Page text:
Interoception and toilet training
There is evidence that some children learn to recognise their body signals of a full bladder and bowel after they learn to use the potty and toilet and have developed a toileting routine.
Current thinking suggests that it is not necessary to wait until children show signs that they recognise they are weeing or pooing, but that a regular toileting routine can help them learn to use a toilet or potty and the awareness of their body sensation can sometimes be understood and responded to afterwards.
We can’t know exactly what a child is feeling, but we can understand a great deal by watching their behaviour and responses.
If children understand and notice how their body feels they can then begin to respond to their physical needs, including learning toileting skills.
How does Interoception work?
We all have sensory receptors in all our internal organs and muscles. These respond to sensations experienced and create a stimulus that is transmitted along the nerve fibres to the brain. There it connects with other sensations, memory and knowledge and the brain make sense of these messages.
In this way we learn how our body feels and it helps us to know when we are tired, excited, hungry, and need the toilet. This can connect to parts of the brain that make decisions and stimulate our body to respond.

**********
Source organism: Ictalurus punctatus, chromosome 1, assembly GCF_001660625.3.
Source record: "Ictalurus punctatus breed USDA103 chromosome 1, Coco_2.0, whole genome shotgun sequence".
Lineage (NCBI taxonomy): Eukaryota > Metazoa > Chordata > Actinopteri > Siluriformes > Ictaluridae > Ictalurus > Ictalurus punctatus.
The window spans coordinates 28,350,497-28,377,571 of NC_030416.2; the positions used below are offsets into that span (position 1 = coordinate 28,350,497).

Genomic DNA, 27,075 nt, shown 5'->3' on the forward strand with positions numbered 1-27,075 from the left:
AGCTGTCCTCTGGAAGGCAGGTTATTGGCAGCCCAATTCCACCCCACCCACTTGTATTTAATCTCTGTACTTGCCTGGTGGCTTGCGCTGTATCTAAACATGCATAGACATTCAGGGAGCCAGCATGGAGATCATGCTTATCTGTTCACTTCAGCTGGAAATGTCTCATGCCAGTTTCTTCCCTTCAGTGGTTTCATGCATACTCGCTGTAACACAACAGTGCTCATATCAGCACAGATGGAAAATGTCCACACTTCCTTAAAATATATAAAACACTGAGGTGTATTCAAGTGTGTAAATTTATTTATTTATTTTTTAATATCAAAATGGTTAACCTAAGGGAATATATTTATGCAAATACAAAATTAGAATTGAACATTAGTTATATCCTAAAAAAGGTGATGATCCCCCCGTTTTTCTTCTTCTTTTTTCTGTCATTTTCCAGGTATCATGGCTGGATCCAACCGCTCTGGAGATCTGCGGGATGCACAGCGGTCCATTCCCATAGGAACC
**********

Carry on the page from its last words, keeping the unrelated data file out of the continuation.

Interoception and toilet training tips:
Understanding messages from their body helps children with toilet training. Learning how to link the signals from their bodies with their bowel and bladder actions can be really helpful for them.
Here are some tips for including this as part of your child’s learning process to get clean and dry:
- Teach your child how their body makes wee and poo and how it tells them when it needs to come out.
- Instead of asking if they want to go to the toilet, ask if they can feel any wee or poo that wants to go in the toilet? This will help them make sense of the messages they are receiving.
- Pictures and videos on how the body works and the bowel and bladder are fun and make sense of why we use the toilet.
- Include body awareness to help children understand the messages from their bowel and bladder
Identify if children are having difficulty learning Interoception messages and take this into account. A sensory assessment may be helpful.
Interoception and constipation
Constipation is very common in children. It can be uncomfortable and is often painful.
Children’s awareness of these sensations often can make them afraid of pooing. This can cause children to withhold their poo to avoid the discomfort and the frightening sensations. This makes the constipation worse.
It is important to treat the constipation effectively, but we also need to understand how a child is feeling and interpreting the messages from their intestine and body.
We need to evaluate and respond to their feelings and anxieties. We need to address the constipation, and at the same time include strategies to help with their understanding of body sensations and help the anxiety linked these feelings.
Emotional understanding and Interoception
Emotions such as anxiety and excitement can stimulate the functioning of internal organs, and this is linked to hormonal effects caused by adrenaline.